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Using Freescale TAPs for Early Boundary Scan Testing – VIDEO

Corelis has integrated Freescale TAP probes into our boundary scan software. By doing this, you can utilize pre-written tests for specific Freescale development boards to check out your hardware, debug issues, and as a starting point for your own custom boards. Simplify your development AND jump-start your testing.

How did Corelis accomplish the feat of conducting hardware tests with an emulator probe normally used for software debugging?  There are several factors that enabled this ability.

First, Corelis’ Runner-Lite leverages capabilities already baked into the debug interface and the components. Given that the JTAG interface is often used to debug embedded programs and load code into firmware, it is easy to get the mistaken impression that its sole purpose is for debugging. However, the JTAG interface, as its acronym states, is also about testing. Originally conceived as a means to examine the operation of the interconnects between integrated circuits on multi-layer boards, JTAG evolved into the IEEE 1149.1 Standard Test Access Port and Boundary-Scan Architecture specification. This specification, among other things, describes a number of instructions that JTAG uses to test the logic cells (the boundary) that manage the interface pins of a part. In addition, a JTAG-compliant part must implement a boundary-scan register that controls the pin signals directly and stores information about the responses to the generated signals. Given the expense required to do unit test, many semiconductor manufacturers—including Freescale—build support for the boundary-scan commands and the boundary-scan register into their silicon. Boundary-scan testing also helps with quality control since a chip that flunks a boundary-scan test gets sent to the scrap heap rather than to a customer.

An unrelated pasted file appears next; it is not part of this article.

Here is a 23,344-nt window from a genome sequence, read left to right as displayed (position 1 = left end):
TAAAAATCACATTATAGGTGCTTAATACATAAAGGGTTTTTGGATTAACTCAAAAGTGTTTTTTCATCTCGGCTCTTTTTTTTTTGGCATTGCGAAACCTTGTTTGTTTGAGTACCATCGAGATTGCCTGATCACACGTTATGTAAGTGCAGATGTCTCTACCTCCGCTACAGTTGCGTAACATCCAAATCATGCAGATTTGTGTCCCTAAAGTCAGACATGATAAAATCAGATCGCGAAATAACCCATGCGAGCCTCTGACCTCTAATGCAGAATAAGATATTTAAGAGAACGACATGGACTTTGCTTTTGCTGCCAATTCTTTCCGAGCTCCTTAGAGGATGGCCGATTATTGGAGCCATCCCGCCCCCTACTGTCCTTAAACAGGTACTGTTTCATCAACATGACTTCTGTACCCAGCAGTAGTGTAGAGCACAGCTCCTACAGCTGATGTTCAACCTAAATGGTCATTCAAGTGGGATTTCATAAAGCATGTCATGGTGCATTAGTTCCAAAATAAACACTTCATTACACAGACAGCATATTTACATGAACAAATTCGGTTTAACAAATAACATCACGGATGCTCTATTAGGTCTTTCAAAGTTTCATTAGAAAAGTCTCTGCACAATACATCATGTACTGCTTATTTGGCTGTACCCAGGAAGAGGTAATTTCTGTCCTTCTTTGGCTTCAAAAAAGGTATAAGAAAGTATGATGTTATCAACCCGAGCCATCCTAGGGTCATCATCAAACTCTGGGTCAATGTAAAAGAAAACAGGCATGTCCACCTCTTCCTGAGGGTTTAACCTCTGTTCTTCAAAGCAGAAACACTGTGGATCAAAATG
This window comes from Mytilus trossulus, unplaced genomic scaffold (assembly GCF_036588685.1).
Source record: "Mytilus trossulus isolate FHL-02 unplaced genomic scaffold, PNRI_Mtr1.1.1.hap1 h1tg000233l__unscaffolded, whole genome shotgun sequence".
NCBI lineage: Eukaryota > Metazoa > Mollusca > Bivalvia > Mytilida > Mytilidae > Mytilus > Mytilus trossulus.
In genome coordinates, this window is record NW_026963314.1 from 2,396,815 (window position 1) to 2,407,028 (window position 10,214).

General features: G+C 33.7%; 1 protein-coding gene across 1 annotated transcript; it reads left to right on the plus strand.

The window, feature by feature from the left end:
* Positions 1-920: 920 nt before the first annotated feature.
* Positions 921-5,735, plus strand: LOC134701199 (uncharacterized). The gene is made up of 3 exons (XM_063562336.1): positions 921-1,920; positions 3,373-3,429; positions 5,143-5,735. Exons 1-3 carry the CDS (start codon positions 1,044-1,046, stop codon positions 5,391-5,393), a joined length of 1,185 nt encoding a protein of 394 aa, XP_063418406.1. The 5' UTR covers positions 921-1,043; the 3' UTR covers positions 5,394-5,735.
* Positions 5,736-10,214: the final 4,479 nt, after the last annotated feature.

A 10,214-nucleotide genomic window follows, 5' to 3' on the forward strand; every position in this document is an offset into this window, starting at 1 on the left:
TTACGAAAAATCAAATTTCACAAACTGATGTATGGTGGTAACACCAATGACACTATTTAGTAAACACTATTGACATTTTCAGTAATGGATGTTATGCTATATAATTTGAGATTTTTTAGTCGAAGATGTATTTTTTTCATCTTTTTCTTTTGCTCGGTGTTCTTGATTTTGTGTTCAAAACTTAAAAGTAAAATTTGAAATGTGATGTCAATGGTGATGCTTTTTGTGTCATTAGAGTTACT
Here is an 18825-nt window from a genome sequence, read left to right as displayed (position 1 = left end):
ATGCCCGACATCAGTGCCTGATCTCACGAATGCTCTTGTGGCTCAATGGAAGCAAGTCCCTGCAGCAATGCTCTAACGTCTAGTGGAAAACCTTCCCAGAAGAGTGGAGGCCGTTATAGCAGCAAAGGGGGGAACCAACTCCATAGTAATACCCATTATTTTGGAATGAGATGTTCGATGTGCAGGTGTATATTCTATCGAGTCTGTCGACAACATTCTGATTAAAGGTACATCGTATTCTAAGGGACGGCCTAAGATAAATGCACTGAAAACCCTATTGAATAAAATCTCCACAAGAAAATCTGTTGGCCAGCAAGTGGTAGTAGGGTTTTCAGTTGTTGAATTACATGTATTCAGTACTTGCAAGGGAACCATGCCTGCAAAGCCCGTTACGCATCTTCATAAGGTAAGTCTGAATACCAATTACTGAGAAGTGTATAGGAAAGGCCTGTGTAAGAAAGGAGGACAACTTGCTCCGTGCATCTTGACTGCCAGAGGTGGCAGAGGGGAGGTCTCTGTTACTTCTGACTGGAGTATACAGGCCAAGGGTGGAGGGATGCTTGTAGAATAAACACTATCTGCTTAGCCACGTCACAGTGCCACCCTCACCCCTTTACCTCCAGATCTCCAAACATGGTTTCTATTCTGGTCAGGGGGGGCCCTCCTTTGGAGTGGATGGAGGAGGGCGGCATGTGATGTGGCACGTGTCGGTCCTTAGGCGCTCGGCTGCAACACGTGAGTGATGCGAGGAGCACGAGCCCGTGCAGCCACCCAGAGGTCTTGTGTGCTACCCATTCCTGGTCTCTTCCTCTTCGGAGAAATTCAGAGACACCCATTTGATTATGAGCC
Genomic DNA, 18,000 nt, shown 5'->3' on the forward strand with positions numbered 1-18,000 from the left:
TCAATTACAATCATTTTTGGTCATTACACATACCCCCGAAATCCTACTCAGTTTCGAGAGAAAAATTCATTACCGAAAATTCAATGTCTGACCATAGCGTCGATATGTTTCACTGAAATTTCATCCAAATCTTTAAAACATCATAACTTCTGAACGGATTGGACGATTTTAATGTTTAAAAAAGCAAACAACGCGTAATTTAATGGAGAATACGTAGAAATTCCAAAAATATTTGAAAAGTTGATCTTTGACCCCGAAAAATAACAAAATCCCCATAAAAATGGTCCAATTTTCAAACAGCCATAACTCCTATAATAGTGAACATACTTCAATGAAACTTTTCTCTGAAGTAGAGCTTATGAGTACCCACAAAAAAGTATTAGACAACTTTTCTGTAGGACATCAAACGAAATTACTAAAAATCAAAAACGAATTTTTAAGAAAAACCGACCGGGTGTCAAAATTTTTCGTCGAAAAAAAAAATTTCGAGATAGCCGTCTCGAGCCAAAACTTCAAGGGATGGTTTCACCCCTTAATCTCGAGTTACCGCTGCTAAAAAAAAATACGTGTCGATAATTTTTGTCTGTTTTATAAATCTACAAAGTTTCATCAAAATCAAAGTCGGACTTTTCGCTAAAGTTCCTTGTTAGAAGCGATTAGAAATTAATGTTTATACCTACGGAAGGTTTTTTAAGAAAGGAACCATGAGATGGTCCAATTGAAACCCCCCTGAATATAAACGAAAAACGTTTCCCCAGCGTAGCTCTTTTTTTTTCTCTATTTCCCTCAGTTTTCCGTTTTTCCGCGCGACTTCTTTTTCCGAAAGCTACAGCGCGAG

Second, Freescale TAP run controllers provide an extensive “raw” JTAG mode that implements all the features of the JTAG specification, not just the portions used for debugging. The Freescale USB TAP (Figure 1) and Gigabit TAP implement this important capability, and as such both can be used for boundary-scan tests.

Figure 1. A Freescale USB TAP with built-in support for boundary-scans.

The third factor behind implementing boundary-scan support is Freescale’s own software sauce, its CodeWarrior Connection Server (CCS). The CCS is a software driver that abstracts the JTAG interface and TAP run controller logic so that all of these functions are managed through a device-independent API. The CCS enables software tools such as the CodeWarrior debugger or Corelis’ Runner-Lite to communicate transparently to an MPU or other JTAG-compliant component through different types of run controllers that can be using different connection interfaces. For example, the CCS can readily direct debugger or boundary-scan commands to a TAP run controller whether it is connected the workstation by a USB cable (the USB TAP) or an Ethernet network connection (the Gigabit TAP). Or, two different CodeWarrior debuggers running on the same workstation can, via the CCS, issue command and control instructions to dissimilar cores on the same multicore processor. As an example of this, the CodeWarrior for StarCore DSPs tools and CodeWarrior for Power Architecture tools can be used to simultaneously debug embedded code executing on the Power Architecture e500 core and the StarCore SC3850 core that make up a QorIQ Qonverge BSC9131. The fine-grained level of control provided by the CCS for such close-to-the-silicon hardware functions, along with the previously-mentioned raw mode in the TAP probes, makes boundary-scan testing possible.